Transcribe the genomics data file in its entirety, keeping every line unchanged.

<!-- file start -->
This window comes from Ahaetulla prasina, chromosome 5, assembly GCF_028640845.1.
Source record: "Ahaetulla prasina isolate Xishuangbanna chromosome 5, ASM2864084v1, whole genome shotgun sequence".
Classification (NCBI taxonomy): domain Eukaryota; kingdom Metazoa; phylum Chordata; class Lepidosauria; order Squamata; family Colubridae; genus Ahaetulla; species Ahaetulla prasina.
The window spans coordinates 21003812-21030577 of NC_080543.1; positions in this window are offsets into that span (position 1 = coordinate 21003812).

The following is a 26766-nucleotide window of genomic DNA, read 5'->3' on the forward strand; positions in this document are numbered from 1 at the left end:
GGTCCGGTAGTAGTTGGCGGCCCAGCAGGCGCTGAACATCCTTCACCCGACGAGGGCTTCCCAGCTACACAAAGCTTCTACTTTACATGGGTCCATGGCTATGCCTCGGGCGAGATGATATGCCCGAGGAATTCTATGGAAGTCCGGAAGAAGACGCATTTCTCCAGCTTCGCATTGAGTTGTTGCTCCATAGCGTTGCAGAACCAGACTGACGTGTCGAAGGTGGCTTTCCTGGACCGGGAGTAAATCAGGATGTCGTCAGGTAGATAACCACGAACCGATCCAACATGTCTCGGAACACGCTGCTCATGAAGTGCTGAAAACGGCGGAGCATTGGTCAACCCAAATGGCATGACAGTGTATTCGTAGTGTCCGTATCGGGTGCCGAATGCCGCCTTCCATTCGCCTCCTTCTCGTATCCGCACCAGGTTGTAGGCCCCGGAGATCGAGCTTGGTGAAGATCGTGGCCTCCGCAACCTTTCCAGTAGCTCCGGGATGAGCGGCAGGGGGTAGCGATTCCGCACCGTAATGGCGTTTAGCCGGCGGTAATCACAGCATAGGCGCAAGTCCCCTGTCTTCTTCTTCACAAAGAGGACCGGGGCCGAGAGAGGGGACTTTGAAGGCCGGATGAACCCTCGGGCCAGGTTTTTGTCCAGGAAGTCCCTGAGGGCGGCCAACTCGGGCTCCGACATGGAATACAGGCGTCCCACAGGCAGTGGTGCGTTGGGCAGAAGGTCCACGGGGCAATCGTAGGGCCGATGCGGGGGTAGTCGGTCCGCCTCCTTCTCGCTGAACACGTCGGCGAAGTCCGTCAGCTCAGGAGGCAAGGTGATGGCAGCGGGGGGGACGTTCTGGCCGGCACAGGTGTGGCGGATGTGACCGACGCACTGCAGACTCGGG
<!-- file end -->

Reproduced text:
This window comes from Ahaetulla prasina, chromosome 5, assembly GCF_028640845.1.
Source record: "Ahaetulla prasina isolate Xishuangbanna chromosome 5, ASM2864084v1, whole genome shotgun sequence".
Classification (NCBI taxonomy): domain Eukaryota; kingdom Metazoa; phylum Chordata; class Lepidosauria; order Squamata; family Colubridae; genus Ahaetulla; species Ahaetulla prasina.
The window spans coordinates 21003812-21030577 of NC_080543.1; positions in this window are offsets into that span (position 1 = coordinate 21003812).

The following is a 26766-nucleotide window of genomic DNA, read 5'->3' on the forward strand; positions in this document are numbered from 1 at the left end:
GGTCCGGTAGTAGTTGGCGGCCCAGCAGGCGCTGAACATCCTTCACCCGACGAGGGCTTCCCAGCTACACAAAGCTTCTACTTTACATGGGTCCATGGCTATGCCTCGGGCGAGATGATATGCCCGAGGAATTCTATGGAAGTCCGGAAGAAGACGCATTTCTCCAGCTTCGCATTGAGTTGTTGCTCCATAGCGTTGCAGAACCAGACTGACGTGTCGAAGGTGGCTTTCCTGGACCGGGAGTAAATCAGGATGTCGTCAGGTAGATAACCACGAACCGATCCAACATGTCTCGGAACACGCTGCTCATGAAGTGCTGAAAACGGCGGAGCATTGGTCAACCCAAATGGCATGACAGTGTATTCGTAGTGTCCGTATCGGGTGCCGAATGCCGCCTTCCATTCGCCTCCTTCTCGTATCCGCACCAGGTTGTAGGCCCCGGAGATCGAGCTTGGTGAAGATCGTGGCCTCCGCAACCTTTCCAGTAGCTCCGGGATGAGCGGCAGGGGGTAGCGATTCCGCACCGTAATGGCGTTTAGCCGGCGGTAATCACAGCATAGGCGCAAGTCCCCTGTCTTCTTCTTCACAAAGAGGACCGGGGCCGAGAGAGGGGACTTTGAAGGCCGGATGAACCCTCGGGCCAGGTTTTTGTCCAGGAAGTCCCTGAGGGCGGCCAACTCGGGCTCCGACATGGAATACAGGCGTCCCACAGGCAGTGGTGCGTTGGGCAGAAGGTCCACGGGGCAATCGTAGGGCCGATGCGGGGGTAGTCGGTCCGCCTCCTTCTCGCTGAACACGTCGGCGAAGTCCGTCAGCTCAGGAGGCAAGGTGATGGCAGCGGGGGGGACGTTCTGGCCGGCACAGGTGTGGCGGATGTGACCGACGCACTGCAGACTCGGG